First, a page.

Until the establishment of the College of Arts and Sciences in 1913, the University of Buffalo had been merely a "collection of professional schools, going their separate ways with little central administration.

"In 1922 the institution was still fractured between the liberal arts and the professional schools. Capen, however, recognized the opportunities the Council had envisioned for the future of the University and for Buffalo itself. He shared their vision to build "a university that should provide complete opportunities for higher education equal to the best anywhere obtainable, that should be a focus for the city's idealism, that should change the current of the city's life."

In his inaugural speech on October 28, 1922 Capen detailed his philosophy on the role of a university administrator:

I do not hold with those who would limit the number of college students on the basis of any distinctions of race or sex or creed or social standing. There is but one justifiable basis on which a university in a democratic community such as this can choose those who are to become members of it, the basis of ability. But a university is a place maintained at great expense to foster the philosophic point of view, to stimulate constructive thinking, because this point-of-view and this mode of thinking have been found necessary to the progress of civilized society.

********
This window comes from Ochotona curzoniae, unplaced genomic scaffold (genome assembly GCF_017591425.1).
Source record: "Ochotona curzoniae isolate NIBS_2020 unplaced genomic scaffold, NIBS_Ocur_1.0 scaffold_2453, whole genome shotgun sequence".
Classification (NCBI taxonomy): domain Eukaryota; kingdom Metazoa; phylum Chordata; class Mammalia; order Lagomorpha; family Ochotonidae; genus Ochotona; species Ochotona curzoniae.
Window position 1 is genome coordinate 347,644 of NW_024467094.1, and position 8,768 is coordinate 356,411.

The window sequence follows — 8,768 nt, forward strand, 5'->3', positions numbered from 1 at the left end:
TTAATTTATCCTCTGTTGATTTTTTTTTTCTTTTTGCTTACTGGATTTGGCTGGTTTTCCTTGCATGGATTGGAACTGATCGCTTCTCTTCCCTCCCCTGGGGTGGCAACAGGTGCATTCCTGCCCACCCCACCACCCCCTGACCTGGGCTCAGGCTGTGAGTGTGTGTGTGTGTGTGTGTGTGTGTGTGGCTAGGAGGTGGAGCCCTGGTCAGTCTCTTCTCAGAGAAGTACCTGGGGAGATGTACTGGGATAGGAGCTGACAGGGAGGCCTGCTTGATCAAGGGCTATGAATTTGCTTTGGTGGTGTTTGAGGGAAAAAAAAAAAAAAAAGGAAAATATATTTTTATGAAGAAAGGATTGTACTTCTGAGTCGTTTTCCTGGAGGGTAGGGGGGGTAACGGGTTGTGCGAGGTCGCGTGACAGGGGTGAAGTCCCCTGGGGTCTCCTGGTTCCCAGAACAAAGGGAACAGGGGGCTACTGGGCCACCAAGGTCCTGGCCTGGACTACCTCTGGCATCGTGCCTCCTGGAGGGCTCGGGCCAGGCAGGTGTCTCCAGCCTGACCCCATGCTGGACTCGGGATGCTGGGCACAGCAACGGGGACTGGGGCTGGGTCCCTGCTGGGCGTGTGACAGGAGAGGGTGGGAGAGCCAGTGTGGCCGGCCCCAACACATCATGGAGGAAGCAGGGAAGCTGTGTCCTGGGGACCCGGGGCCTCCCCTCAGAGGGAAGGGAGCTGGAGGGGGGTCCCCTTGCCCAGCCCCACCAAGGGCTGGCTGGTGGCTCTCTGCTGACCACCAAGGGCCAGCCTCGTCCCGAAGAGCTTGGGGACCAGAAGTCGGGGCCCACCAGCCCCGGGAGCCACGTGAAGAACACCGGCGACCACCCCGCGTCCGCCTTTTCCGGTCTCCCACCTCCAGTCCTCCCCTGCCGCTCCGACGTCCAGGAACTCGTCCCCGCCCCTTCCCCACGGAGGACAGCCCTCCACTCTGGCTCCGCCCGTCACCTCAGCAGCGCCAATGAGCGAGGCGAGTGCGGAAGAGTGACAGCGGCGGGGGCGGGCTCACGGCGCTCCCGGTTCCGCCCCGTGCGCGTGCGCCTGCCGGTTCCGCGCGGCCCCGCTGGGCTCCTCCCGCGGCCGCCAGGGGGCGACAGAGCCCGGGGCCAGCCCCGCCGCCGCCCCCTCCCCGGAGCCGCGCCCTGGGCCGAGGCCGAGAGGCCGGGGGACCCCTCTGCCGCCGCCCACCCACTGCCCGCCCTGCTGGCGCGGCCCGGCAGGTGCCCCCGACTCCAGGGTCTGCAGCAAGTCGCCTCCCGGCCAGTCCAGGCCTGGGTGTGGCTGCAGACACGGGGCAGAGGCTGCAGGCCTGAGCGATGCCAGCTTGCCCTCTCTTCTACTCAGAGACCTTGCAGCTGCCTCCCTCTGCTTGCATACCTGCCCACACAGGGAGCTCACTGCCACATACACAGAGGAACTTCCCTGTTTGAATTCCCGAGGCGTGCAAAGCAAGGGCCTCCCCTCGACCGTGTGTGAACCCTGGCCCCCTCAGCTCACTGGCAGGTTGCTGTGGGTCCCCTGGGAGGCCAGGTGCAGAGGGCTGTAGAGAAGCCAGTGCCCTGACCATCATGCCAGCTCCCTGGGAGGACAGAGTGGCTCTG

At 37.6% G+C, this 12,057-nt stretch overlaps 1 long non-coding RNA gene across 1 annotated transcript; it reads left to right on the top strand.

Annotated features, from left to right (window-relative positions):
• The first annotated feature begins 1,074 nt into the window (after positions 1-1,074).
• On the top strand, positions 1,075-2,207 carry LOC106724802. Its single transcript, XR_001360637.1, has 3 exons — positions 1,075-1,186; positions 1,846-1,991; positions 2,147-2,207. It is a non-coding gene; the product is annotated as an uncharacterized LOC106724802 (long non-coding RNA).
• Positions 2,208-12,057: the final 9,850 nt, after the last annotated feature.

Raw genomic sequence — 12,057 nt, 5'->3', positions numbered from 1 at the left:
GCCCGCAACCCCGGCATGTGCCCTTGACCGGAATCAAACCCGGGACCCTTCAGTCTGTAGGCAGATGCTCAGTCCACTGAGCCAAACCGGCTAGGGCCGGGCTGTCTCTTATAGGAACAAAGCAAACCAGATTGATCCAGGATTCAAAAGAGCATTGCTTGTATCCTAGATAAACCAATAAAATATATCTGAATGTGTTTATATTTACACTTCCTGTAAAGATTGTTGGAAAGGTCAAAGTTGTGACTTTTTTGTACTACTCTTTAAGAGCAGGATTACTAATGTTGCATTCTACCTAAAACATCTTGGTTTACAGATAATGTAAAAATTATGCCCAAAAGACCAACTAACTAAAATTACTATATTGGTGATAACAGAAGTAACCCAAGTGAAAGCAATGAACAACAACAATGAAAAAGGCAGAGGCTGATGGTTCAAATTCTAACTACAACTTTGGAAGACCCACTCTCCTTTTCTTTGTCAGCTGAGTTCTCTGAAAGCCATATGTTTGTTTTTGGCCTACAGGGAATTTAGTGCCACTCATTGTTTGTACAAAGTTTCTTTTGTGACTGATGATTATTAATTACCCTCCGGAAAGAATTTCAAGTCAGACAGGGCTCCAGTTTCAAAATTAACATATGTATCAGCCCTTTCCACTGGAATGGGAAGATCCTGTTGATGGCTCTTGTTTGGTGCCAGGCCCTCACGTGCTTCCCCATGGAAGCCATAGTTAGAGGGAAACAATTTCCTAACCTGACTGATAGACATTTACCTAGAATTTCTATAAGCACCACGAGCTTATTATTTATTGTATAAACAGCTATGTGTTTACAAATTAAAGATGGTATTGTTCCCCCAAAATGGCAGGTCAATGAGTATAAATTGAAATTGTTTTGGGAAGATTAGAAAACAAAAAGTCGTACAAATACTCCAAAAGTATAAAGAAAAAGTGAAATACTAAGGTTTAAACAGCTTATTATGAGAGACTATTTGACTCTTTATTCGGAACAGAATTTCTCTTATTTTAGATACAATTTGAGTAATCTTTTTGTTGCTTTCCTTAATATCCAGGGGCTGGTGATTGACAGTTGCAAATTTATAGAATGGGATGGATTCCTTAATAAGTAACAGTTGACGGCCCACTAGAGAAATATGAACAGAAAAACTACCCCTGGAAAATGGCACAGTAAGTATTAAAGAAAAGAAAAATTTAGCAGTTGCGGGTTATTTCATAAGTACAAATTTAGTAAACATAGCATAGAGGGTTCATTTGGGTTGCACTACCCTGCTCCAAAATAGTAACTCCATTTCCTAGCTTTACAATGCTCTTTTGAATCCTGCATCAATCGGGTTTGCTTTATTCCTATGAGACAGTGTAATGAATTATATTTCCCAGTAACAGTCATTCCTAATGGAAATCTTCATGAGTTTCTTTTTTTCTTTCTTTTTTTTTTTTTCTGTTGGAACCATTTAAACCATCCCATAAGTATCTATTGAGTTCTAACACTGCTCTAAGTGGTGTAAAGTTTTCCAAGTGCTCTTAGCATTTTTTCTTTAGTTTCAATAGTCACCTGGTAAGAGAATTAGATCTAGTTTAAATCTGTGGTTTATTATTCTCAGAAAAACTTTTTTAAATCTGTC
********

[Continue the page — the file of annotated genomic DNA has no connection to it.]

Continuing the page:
During his twenty-eight years at the University of Buffalo, Capen established many University programs and educational experiments that helped to further the expansion of higher education. He helped to broaden the education of the professional schools, developed standardized curriculums, and personally hand-picked a first-class faculty of full-time, academically trained professors. He also established the Millard Fillmore College for adult education and created the Bureau of Personnel Research, a counseling office, to administer programs that tested the achievements and personalities of students in order to provide better guidance for career choices and help them obtain employment. And the numbers attest to his role as administrator: student enrollment rose from 1,687 in 1922 to over 10,000 by the time of his retirement in 1950.